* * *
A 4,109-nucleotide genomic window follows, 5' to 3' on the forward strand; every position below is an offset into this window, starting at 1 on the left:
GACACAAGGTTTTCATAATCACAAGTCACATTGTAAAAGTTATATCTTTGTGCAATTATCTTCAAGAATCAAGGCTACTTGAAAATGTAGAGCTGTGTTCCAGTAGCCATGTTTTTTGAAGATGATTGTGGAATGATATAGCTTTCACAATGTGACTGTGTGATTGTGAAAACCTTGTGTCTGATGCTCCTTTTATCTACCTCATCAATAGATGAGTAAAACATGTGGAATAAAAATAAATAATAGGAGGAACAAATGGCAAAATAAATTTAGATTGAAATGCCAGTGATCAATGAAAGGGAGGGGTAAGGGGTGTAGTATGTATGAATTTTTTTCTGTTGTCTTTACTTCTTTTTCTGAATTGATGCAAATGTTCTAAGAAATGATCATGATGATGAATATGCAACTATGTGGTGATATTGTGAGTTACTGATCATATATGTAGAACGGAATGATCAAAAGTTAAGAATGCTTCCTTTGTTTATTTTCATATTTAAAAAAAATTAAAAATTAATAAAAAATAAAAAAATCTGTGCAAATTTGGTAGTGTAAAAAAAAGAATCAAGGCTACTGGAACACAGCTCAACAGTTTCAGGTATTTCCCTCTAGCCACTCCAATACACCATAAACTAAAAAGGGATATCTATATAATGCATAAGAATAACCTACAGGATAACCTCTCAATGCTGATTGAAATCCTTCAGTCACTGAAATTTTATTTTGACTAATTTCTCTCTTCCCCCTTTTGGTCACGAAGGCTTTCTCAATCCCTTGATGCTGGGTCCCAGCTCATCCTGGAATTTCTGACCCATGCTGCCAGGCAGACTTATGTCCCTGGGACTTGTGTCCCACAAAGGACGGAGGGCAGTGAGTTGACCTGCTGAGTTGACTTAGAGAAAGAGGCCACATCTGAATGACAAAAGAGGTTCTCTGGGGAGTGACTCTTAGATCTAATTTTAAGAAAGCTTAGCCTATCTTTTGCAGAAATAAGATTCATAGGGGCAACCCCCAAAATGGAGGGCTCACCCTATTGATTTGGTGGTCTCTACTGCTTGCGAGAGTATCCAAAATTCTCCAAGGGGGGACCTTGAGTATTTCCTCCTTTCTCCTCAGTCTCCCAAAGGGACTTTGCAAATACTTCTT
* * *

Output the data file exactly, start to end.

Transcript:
A 4,109-nucleotide genomic window follows, 5' to 3' on the forward strand; every position below is an offset into this window, starting at 1 on the left:
GACACAAGGTTTTCATAATCACAAGTCACATTGTAAAAGTTATATCTTTGTGCAATTATCTTCAAGAATCAAGGCTACTTGAAAATGTAGAGCTGTGTTCCAGTAGCCATGTTTTTTGAAGATGATTGTGGAATGATATAGCTTTCACAATGTGACTGTGTGATTGTGAAAACCTTGTGTCTGATGCTCCTTTTATCTACCTCATCAATAGATGAGTAAAACATGTGGAATAAAAATAAATAATAGGAGGAACAAATGGCAAAATAAATTTAGATTGAAATGCCAGTGATCAATGAAAGGGAGGGGTAAGGGGTGTAGTATGTATGAATTTTTTTCTGTTGTCTTTACTTCTTTTTCTGAATTGATGCAAATGTTCTAAGAAATGATCATGATGATGAATATGCAACTATGTGGTGATATTGTGAGTTACTGATCATATATGTAGAACGGAATGATCAAAAGTTAAGAATGCTTCCTTTGTTTATTTTCATATTTAAAAAAAATTAAAAATTAATAAAAAATAAAAAAATCTGTGCAAATTTGGTAGTGTAAAAAAAAGAATCAAGGCTACTGGAACACAGCTCAACAGTTTCAGGTATTTCCCTCTAGCCACTCCAATACACCATAAACTAAAAAGGGATATCTATATAATGCATAAGAATAACCTACAGGATAACCTCTCAATGCTGATTGAAATCCTTCAGTCACTGAAATTTTATTTTGACTAATTTCTCTCTTCCCCCTTTTGGTCACGAAGGCTTTCTCAATCCCTTGATGCTGGGTCCCAGCTCATCCTGGAATTTCTGACCCATGCTGCCAGGCAGACTTATGTCCCTGGGACTTGTGTCCCACAAAGGACGGAGGGCAGTGAGTTGACCTGCTGAGTTGACTTAGAGAAAGAGGCCACATCTGAATGACAAAAGAGGTTCTCTGGGGAGTGACTCTTAGATCTAATTTTAAGAAAGCTTAGCCTATCTTTTGCAGAAATAAGATTCATAGGGGCAACCCCCAAAATGGAGGGCTCACCCTATTGATTTGGTGGTCTCTACTGCTTGCGAGAGTATCCAAAATTCTCCAAGGGGGGACCTTGAGTATTTCCTCCTTTCTCCTCAGTCTCCCAAAGGGACTTTGCAAATACTTCTT